What I think this does is further show our understanding of the civilization of the "Native Americans" has been purposely suppressed by the invaders who pillaged and killed them. Which isn't surprising or even really controversial... until we start getting into discussions of scope.

I frequently come back to thinking how the eventual US government borrowed language and ideas from the Iroquois Confederacy, which screams PR move. I suspect that we had lots of immigrants pre-Revolutionary War that found that they had more options that living in the British corporate towns and over time, who did those people end up having more in common with? The Europeans or the "Natives"? That's probably what the eventual Revolutionary Patriots wondered too and tried to positively influence, in their effort to become their own mob boss.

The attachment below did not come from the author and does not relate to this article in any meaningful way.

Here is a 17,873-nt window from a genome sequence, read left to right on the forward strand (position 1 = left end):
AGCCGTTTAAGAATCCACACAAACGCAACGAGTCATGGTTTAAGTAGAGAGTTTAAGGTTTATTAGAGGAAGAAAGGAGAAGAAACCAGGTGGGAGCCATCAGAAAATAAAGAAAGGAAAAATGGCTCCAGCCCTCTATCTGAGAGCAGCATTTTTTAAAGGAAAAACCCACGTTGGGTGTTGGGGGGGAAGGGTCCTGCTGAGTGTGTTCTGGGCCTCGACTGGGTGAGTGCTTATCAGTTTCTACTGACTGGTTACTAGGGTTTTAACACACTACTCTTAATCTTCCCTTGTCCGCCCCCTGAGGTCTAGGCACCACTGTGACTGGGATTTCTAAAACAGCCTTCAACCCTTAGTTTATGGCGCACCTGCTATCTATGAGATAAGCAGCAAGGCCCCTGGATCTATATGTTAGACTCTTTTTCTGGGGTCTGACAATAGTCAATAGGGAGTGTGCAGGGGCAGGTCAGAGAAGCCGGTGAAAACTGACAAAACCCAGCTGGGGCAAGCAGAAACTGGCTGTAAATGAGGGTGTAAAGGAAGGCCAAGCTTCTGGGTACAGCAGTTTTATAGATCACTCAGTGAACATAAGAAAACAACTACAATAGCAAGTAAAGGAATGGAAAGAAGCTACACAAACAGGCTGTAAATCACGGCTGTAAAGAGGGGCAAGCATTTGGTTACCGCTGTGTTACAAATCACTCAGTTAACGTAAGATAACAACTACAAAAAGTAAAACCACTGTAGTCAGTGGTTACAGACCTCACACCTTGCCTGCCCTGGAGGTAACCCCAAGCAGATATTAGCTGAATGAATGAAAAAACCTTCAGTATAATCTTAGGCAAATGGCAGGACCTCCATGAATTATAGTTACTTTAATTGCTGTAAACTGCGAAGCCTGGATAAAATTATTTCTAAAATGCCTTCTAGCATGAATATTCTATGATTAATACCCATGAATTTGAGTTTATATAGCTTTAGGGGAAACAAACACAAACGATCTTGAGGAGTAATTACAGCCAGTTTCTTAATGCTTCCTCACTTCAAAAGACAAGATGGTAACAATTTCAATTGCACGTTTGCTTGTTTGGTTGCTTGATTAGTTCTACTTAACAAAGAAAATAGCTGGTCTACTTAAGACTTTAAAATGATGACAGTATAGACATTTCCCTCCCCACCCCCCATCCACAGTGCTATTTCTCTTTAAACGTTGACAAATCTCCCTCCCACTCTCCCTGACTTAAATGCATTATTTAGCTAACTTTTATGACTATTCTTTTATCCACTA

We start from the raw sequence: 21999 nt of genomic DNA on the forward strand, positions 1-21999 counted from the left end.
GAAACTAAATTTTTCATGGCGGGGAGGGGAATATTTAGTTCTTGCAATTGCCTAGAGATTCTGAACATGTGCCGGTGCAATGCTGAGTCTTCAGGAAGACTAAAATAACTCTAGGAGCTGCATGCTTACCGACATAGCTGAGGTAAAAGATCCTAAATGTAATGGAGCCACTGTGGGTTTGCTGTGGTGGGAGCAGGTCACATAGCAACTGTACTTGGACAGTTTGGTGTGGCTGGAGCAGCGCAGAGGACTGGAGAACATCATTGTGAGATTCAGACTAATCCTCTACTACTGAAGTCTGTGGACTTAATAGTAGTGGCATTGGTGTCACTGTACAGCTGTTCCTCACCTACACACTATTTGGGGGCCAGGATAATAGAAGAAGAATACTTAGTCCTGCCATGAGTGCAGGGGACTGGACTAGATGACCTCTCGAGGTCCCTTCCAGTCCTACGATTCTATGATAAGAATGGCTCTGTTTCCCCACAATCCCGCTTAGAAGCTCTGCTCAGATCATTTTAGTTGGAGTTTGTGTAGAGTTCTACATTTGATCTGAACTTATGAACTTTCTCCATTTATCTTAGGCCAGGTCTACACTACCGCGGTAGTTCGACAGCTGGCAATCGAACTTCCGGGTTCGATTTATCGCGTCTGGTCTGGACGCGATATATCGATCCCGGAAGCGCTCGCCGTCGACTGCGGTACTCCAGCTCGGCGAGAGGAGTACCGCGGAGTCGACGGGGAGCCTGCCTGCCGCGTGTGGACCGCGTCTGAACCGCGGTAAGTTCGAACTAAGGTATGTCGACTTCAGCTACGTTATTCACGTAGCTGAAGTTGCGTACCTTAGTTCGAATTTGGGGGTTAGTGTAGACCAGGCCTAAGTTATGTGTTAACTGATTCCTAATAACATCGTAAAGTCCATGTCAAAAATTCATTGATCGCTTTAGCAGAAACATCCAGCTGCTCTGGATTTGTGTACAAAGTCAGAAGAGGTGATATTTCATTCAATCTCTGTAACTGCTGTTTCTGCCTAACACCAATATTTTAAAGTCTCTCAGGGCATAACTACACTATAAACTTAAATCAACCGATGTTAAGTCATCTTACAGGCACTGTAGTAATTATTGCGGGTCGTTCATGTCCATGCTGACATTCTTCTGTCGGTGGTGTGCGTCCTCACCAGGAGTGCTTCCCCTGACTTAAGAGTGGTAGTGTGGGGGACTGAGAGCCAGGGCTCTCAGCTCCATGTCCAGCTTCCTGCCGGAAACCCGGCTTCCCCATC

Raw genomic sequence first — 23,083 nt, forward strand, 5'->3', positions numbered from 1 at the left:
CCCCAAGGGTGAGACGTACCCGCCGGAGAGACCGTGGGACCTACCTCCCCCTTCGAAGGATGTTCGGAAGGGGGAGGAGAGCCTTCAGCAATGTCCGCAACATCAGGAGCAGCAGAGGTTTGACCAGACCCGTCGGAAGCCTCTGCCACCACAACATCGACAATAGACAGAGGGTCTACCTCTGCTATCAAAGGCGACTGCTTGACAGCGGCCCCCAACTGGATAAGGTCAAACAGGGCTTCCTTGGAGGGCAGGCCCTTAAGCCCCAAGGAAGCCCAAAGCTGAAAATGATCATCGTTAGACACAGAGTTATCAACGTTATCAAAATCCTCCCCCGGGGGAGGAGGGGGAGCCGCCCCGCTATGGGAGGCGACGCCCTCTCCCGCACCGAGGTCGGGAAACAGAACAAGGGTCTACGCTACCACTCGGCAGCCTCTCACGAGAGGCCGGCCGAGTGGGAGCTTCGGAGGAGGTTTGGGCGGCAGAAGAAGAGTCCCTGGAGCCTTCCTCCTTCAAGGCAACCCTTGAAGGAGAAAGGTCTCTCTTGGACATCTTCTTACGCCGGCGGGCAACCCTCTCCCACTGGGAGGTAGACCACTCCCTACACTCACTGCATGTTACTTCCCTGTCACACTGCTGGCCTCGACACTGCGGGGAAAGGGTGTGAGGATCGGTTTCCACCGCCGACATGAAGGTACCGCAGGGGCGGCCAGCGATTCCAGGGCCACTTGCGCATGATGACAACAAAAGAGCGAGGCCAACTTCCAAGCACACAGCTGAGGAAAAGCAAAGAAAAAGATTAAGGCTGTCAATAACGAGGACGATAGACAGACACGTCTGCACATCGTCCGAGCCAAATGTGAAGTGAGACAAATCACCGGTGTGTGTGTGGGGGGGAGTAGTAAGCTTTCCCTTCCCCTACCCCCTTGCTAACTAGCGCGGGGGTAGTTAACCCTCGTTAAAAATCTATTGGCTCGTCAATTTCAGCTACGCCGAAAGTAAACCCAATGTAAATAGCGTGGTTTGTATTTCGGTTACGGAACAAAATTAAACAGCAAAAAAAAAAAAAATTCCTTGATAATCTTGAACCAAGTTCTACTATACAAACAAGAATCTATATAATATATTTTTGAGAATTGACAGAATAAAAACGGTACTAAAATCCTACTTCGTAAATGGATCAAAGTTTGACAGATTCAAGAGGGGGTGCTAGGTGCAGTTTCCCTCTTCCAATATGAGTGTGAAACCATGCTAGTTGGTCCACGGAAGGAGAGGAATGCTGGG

Basically, when it comes to the "natives", almost everything we have is so laughably racist/jingoist that the fact that we even have to debate whether these fellow human beings could have made towns that compare to ones made in literally every corner of the world ("Old" and "New") throughout time sort of shows how subtly effective their campaign ultimately was.
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  • RCR82

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    Feb 24, 2022
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    What gets me the most is the sheer amount of native towns on old maps in the VA/TN area. It makes one really begin to believe a genocide of much greater magnitude than just the trail of tears took place here